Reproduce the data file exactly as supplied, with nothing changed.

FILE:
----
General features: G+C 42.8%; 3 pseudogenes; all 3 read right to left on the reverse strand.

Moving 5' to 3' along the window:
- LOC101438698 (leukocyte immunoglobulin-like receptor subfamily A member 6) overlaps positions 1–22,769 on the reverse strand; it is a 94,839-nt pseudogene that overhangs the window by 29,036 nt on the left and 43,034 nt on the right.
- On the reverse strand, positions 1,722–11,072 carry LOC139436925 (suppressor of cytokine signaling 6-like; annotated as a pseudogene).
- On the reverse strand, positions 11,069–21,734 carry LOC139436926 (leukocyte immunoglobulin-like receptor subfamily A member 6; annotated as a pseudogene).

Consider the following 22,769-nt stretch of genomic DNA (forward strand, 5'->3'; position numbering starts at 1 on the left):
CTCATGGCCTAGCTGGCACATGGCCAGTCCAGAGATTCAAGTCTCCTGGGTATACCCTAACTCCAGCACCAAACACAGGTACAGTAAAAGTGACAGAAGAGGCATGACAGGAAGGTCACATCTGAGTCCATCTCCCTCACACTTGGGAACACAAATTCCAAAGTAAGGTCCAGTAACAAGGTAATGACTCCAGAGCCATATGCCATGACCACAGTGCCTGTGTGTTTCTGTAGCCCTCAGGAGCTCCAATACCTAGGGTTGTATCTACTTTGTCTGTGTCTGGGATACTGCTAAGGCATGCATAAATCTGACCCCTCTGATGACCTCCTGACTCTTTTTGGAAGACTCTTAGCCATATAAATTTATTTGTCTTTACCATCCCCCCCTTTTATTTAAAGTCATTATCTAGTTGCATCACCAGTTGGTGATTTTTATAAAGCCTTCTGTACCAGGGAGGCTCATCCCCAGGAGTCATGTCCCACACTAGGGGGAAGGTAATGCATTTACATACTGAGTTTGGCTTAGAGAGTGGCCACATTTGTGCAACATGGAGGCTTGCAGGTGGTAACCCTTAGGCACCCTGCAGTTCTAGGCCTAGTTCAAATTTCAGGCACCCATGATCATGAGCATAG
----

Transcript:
General features: G+C 42.8%; 3 pseudogenes; all 3 read right to left on the reverse strand.

Moving 5' to 3' along the window:
- LOC101438698 (leukocyte immunoglobulin-like receptor subfamily A member 6) overlaps positions 1–22,769 on the reverse strand; it is a 94,839-nt pseudogene that overhangs the window by 29,036 nt on the left and 43,034 nt on the right.
- On the reverse strand, positions 1,722–11,072 carry LOC139436925 (suppressor of cytokine signaling 6-like; annotated as a pseudogene).
- On the reverse strand, positions 11,069–21,734 carry LOC139436926 (leukocyte immunoglobulin-like receptor subfamily A member 6; annotated as a pseudogene).

Consider the following 22,769-nt stretch of genomic DNA (forward strand, 5'->3'; position numbering starts at 1 on the left):
CTCATGGCCTAGCTGGCACATGGCCAGTCCAGAGATTCAAGTCTCCTGGGTATACCCTAACTCCAGCACCAAACACAGGTACAGTAAAAGTGACAGAAGAGGCATGACAGGAAGGTCACATCTGAGTCCATCTCCCTCACACTTGGGAACACAAATTCCAAAGTAAGGTCCAGTAACAAGGTAATGACTCCAGAGCCATATGCCATGACCACAGTGCCTGTGTGTTTCTGTAGCCCTCAGGAGCTCCAATACCTAGGGTTGTATCTACTTTGTCTGTGTCTGGGATACTGCTAAGGCATGCATAAATCTGACCCCTCTGATGACCTCCTGACTCTTTTTGGAAGACTCTTAGCCATATAAATTTATTTGTCTTTACCATCCCCCCCTTTTATTTAAAGTCATTATCTAGTTGCATCACCAGTTGGTGATTTTTATAAAGCCTTCTGTACCAGGGAGGCTCATCCCCAGGAGTCATGTCCCACACTAGGGGGAAGGTAATGCATTTACATACTGAGTTTGGCTTAGAGAGTGGCCACATTTGTGCAACATGGAGGCTTGCAGGTGGTAACCCTTAGGCACCCTGCAGTTCTAGGCCTAGTTCAAATTTCAGGCACCCATGATCATGAGCATAG